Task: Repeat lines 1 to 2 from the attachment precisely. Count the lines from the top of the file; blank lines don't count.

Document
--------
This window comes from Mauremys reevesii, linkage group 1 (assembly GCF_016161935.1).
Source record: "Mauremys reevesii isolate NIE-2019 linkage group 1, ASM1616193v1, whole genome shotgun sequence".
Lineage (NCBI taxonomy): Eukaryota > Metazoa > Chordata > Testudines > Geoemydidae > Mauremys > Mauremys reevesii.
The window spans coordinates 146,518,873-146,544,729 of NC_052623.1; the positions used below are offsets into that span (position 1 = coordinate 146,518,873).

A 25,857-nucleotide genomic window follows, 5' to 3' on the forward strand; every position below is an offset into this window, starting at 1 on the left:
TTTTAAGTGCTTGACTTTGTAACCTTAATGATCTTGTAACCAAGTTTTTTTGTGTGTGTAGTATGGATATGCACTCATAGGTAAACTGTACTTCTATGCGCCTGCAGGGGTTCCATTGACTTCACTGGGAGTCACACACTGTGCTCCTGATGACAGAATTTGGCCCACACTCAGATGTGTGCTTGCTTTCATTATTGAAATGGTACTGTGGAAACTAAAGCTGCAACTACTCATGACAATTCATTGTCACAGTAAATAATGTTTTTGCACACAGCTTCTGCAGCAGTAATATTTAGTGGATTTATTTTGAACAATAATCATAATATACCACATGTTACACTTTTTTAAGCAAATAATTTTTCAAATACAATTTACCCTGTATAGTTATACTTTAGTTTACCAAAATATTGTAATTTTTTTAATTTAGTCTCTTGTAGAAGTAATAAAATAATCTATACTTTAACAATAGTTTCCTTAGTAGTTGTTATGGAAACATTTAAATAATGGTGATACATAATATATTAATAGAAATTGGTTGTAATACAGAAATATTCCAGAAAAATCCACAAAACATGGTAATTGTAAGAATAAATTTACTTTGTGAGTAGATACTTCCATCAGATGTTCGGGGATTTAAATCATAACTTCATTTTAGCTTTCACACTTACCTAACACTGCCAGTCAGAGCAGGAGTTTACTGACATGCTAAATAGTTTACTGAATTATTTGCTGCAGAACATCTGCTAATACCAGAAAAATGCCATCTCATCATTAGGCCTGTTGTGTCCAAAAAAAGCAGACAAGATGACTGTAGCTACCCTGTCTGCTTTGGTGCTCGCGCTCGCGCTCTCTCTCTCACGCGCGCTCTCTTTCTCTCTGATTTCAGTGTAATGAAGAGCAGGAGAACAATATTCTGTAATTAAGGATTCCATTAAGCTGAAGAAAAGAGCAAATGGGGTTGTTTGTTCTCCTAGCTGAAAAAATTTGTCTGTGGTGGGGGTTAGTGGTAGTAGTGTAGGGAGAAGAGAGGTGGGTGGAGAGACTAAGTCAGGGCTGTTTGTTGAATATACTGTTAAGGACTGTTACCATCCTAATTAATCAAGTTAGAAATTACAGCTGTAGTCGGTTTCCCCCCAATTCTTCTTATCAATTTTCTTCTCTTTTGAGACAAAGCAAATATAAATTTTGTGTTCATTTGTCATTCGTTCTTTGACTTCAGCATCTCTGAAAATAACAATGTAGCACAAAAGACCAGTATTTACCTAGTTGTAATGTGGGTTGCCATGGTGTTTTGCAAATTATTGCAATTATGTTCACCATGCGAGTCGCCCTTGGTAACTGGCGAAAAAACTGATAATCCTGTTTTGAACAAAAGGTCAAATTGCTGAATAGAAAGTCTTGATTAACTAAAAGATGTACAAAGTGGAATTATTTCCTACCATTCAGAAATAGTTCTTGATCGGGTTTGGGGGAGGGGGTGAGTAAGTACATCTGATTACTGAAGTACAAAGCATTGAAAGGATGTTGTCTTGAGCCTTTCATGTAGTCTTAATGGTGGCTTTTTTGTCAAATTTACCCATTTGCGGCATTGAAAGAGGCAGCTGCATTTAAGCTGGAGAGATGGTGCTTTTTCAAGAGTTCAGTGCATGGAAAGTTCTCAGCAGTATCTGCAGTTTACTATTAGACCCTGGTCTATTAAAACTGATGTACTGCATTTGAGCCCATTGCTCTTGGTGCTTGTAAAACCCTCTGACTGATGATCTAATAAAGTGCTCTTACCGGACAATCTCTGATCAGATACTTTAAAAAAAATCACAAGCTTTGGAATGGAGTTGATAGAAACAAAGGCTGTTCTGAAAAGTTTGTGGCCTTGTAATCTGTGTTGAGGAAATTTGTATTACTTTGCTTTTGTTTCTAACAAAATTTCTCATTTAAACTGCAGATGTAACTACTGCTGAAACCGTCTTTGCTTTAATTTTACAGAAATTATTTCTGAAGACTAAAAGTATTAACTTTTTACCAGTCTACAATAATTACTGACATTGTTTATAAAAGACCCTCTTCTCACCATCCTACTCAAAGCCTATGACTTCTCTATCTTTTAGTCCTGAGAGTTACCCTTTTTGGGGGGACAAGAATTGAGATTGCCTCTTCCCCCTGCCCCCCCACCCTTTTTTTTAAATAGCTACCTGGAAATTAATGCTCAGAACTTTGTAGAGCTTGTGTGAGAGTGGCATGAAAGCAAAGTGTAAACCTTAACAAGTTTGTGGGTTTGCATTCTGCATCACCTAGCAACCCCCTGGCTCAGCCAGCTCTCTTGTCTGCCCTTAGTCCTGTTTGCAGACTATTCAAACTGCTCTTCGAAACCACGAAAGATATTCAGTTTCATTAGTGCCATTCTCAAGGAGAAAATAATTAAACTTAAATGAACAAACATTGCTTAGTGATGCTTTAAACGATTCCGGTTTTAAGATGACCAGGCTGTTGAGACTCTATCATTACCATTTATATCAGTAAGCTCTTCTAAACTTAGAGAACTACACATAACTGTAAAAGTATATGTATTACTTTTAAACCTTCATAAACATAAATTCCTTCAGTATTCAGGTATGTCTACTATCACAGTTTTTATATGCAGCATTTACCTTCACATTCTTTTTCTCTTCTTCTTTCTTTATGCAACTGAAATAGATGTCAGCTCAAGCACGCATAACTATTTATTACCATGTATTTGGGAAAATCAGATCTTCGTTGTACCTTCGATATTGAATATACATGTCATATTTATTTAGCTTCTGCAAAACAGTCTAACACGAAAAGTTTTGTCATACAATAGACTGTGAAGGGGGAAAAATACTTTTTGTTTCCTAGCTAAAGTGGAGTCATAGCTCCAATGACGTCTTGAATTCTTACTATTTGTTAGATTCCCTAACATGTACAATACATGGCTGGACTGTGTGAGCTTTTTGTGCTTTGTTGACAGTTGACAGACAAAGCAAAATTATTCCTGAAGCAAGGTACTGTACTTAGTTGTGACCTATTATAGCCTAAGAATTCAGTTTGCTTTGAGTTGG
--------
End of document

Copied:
This window comes from Mauremys reevesii, linkage group 1 (assembly GCF_016161935.1).
Source record: "Mauremys reevesii isolate NIE-2019 linkage group 1, ASM1616193v1, whole genome shotgun sequence".